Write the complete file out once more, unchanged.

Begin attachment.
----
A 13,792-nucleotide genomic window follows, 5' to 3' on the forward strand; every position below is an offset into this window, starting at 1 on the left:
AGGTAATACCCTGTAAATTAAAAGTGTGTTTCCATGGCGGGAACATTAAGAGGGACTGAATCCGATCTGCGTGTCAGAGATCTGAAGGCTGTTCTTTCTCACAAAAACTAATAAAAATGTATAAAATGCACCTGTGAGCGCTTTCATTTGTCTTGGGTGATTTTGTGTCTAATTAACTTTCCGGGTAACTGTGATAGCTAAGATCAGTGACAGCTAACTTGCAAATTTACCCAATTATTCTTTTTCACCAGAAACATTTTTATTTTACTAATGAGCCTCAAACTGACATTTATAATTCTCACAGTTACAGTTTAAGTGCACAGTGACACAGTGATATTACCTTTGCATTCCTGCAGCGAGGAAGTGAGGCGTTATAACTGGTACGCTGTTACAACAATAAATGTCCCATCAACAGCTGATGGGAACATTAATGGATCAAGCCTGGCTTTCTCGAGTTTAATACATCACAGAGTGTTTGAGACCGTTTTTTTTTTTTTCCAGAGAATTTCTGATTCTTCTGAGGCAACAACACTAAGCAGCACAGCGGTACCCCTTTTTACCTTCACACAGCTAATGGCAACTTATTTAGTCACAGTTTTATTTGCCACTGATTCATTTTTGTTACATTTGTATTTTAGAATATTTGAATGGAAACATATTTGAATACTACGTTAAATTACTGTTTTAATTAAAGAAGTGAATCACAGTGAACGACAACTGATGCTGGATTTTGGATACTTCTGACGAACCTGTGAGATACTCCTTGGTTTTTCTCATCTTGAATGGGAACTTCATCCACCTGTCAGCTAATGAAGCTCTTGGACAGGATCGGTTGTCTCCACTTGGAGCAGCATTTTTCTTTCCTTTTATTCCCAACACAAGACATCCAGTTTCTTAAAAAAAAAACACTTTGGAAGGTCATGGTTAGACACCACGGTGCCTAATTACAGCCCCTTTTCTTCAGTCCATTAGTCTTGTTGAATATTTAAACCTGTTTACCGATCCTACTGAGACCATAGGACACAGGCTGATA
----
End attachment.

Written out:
A 13,792-nucleotide genomic window follows, 5' to 3' on the forward strand; every position below is an offset into this window, starting at 1 on the left:
AGGTAATACCCTGTAAATTAAAAGTGTGTTTCCATGGCGGGAACATTAAGAGGGACTGAATCCGATCTGCGTGTCAGAGATCTGAAGGCTGTTCTTTCTCACAAAAACTAATAAAAATGTATAAAATGCACCTGTGAGCGCTTTCATTTGTCTTGGGTGATTTTGTGTCTAATTAACTTTCCGGGTAACTGTGATAGCTAAGATCAGTGACAGCTAACTTGCAAATTTACCCAATTATTCTTTTTCACCAGAAACATTTTTATTTTACTAATGAGCCTCAAACTGACATTTATAATTCTCACAGTTACAGTTTAAGTGCACAGTGACACAGTGATATTACCTTTGCATTCCTGCAGCGAGGAAGTGAGGCGTTATAACTGGTACGCTGTTACAACAATAAATGTCCCATCAACAGCTGATGGGAACATTAATGGATCAAGCCTGGCTTTCTCGAGTTTAATACATCACAGAGTGTTTGAGACCGTTTTTTTTTTTTTCCAGAGAATTTCTGATTCTTCTGAGGCAACAACACTAAGCAGCACAGCGGTACCCCTTTTTACCTTCACACAGCTAATGGCAACTTATTTAGTCACAGTTTTATTTGCCACTGATTCATTTTTGTTACATTTGTATTTTAGAATATTTGAATGGAAACATATTTGAATACTACGTTAAATTACTGTTTTAATTAAAGAAGTGAATCACAGTGAACGACAACTGATGCTGGATTTTGGATACTTCTGACGAACCTGTGAGATACTCCTTGGTTTTTCTCATCTTGAATGGGAACTTCATCCACCTGTCAGCTAATGAAGCTCTTGGACAGGATCGGTTGTCTCCACTTGGAGCAGCATTTTTCTTTCCTTTTATTCCCAACACAAGACATCCAGTTTCTTAAAAAAAAAACACTTTGGAAGGTCATGGTTAGACACCACGGTGCCTAATTACAGCCCCTTTTCTTCAGTCCATTAGTCTTGTTGAATATTTAAACCTGTTTACCGATCCTACTGAGACCATAGGACACAGGCTGATA